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Neuroscience building receives mostly positive reactions

Neuroscience BuildingClasses are now being held in the new neuroscience building, which houses the Princeton Neuroscience Institute and the psychology department in Peretsman-Scully Hall.

Construction of the new building, which is named for Nancy Peretsman ’76 and Robert Scully ’72, began in the spring of 2010 and was completed in fall of 2013. It reached full occupation in January. The building cost about $180 million in total.

The structure is equipped with laboratories, office spaces, workrooms, conference spaces, a study area and classrooms and is expected to house up to 50 faculty, 30 departmental staff and 250 to 300 graduate students, postdoctoral fellows and research staff.

The opening of the new building has elicited positive reactions from some students and faculty members.

“My class is in the lower level, but it’s a really nice room,” said Margaret Wang ’17, who has NEU 259: Introduction to Cognitive Neuroscience in the new auditorium. “The seats are really nice, so I don’t get distracted by discomfort. It is very convenient.”

Wang is also a copy editor for The Daily Princetonian.

Erika Davidoff ’17, enrolled in the same course, also said that the lecture hall is nice. Though she noted that the hall has a large capacity, she said the acoustics are “great” and it seems more intimate than the McCosh Hall auditoriums.

Overall, the building seemed to make a positive impression on Davidoff.

“I love the general aesthetic of the building,” Davidoff said. “It seems a little complicated to navigate, but it has all these study areas and meeting rooms tucked away in places, and I feel like there are a lot of great spaces to explore.”

In addition to the lecture hall and classrooms, the building houses laboratories in which both students and professors can conduct research.

“I think our lab space is definitely a lot bigger,” said Dennis London ’14, who will now conduct research for his senior thesis in the new lab. “Previously it was a little bit cramped.”

London added that he thought it was “nice” that different laboratories are located next to each other because it allows students conducting research in other fields to mingle more. Students conducting research in the building are also able to use the office spaces available to them.

“The office is really nice,” London said. “You can write on the doors because they’re frosted glass, so that’s pretty cool.”

Davidoff works in the Witten Lab, which has also moved into the new building. Although she hasn’t been in the lab for more than a few hours, she said she thinks it is great.

“The office space is incredible and will really help us communicate with each other,” Davidoff said.

Assistant professor of psychology and the Princeton Neuroscience Institute Tim Buschman said he thinks the building is “fantastic” especially because everything and everyone in the neuroscience department is in the same building.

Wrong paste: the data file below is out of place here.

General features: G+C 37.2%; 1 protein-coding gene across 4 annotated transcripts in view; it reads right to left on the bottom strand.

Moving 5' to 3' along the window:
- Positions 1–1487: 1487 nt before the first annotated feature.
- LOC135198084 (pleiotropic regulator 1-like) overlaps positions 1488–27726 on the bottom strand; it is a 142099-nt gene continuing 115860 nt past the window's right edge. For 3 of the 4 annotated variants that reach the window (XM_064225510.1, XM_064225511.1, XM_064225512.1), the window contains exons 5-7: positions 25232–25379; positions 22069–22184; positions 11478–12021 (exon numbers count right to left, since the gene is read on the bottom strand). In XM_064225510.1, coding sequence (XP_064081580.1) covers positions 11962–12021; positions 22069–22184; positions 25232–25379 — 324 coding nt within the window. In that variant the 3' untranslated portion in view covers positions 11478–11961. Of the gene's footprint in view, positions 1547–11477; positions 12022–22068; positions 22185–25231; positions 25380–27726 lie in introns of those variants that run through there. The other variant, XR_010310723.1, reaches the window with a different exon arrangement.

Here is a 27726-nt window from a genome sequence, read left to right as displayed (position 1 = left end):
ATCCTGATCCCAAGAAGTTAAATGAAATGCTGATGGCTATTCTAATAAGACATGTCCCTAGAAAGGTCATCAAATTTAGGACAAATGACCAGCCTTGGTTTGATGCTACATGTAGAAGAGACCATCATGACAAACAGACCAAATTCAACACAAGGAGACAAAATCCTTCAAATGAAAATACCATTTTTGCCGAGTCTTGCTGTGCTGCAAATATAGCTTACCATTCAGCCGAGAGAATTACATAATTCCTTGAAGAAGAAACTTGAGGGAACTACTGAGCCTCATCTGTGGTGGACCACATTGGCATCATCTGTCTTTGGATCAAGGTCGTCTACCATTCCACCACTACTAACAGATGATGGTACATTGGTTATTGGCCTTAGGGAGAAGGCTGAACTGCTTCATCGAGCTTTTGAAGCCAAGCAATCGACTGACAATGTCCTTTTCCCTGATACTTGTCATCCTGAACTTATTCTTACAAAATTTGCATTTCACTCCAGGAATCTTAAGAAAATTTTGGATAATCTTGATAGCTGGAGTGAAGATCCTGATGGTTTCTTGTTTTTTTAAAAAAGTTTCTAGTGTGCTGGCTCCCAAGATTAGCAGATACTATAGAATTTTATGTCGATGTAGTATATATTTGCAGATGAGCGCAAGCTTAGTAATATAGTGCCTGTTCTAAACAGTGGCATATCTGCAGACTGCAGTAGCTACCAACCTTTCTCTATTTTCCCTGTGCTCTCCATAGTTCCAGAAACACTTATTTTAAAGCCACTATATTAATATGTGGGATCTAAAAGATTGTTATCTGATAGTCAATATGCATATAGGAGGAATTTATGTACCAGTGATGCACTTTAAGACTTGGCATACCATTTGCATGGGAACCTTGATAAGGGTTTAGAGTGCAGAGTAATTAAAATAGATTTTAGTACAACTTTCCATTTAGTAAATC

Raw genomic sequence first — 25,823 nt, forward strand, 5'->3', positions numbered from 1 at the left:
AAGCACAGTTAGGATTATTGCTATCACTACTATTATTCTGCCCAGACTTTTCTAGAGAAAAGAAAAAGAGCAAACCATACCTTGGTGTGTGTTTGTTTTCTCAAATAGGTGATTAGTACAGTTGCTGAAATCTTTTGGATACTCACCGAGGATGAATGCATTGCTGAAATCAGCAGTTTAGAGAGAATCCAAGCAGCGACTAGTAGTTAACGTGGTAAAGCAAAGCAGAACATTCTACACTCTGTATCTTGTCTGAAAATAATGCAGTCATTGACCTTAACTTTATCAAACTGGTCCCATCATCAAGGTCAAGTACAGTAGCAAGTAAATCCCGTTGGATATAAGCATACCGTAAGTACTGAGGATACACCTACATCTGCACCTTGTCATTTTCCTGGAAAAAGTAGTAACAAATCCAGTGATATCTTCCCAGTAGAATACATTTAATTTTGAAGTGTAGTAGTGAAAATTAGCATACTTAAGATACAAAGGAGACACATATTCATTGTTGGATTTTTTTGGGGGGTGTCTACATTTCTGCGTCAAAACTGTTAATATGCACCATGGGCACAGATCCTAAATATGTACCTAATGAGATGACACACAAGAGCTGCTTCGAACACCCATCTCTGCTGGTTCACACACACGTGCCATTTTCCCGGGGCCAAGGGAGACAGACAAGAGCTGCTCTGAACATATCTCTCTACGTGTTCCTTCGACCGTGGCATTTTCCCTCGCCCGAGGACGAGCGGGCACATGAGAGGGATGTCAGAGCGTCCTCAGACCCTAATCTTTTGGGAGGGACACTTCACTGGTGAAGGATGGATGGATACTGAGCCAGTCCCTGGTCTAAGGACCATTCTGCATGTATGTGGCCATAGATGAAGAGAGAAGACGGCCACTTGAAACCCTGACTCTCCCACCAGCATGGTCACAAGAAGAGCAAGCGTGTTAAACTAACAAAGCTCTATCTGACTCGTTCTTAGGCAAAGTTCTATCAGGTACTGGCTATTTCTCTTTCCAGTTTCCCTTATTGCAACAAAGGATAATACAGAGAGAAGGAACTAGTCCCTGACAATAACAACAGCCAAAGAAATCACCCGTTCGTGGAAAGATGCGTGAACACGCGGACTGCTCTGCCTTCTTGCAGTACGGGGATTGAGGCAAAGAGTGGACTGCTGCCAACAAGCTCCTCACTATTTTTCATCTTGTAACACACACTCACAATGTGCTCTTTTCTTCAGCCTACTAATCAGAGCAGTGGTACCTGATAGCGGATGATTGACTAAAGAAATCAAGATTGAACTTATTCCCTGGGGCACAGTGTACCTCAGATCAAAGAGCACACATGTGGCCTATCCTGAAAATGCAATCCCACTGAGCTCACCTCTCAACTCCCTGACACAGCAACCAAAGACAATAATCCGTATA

“My lab is in one place and the facilities are top notch,” Buschman said. “It’s nice being in one building. I think that’s the biggest advantage.”

Professor of linguistics in the Council of the Humanities Adele Goldberg added that having both the neuroscience and psychology departments combined is “wonderful.”

However, there have been a few problems transitioning into the new building.

“There were a few problems with technology in the first few classes, but I think they’re getting it worked out,” Wang said. “There’s also a little construction happening outside, but they’re going to get that done soon.”

There have been a few kinks with the Wi-Fi network, Davidoff noted, adding that it wasn’t unsolvable. Davidoff said that she and her lab members have also had some trouble with lighting in the lab, but they have been working with the building staff to fix the issues.

Moving into the new lab has also disrupted students’ work, London said, noting that it took a week and a half to disassemble and pack all of his gear and then move it from Moffett Laboratory. He added that it would take the same amount of time to get everything together in the new lab.

“We don’t have our lab set up yet, so at this point, it is just a space,” London said.

As a result of the move, London and others unable to perform experiments find themselves with extra time on their hands.

“I’m using that as motivation to start writing my thesis. It makes me write, but hopefully the down time won’t be too long,” London said. “I would like to get [the experiments] started as soon as possible to put it in my thesis.”

The location of the new building on campus has also led to mixed reactions.

“I know some people were complaining about it being too far from their other classes,” Wang said. “For me it’s not too bad, but it can be a little out of the way.”

Davidoff said that the location of the building seemed fine because it places it in the “science neighborhood” near buildings like the Frick Chemistry Laboratory, Jadwin Hall and the Carl Icahn Laboratory.

“I haven’t heard anyone complaining about [the location], but then I’m a Forbes engineer, so I’m pretty used to things being far,” Davidoff said.

Megan Soun ’17, who was in PSY 101: Introduction to Psychology, said she thought the building was very nice as well, but she ultimately decided to drop the class. Distance, however, was not much of a problem for her.

“My walk from East Pyne to the new building in 10 minutes probably played a small factor in my decision to drop the course,” Soun said.

Clarification: An earlier version of this article did not disclose that Margaret Wang 17 is a copy editor for The Daily Princetonian. 

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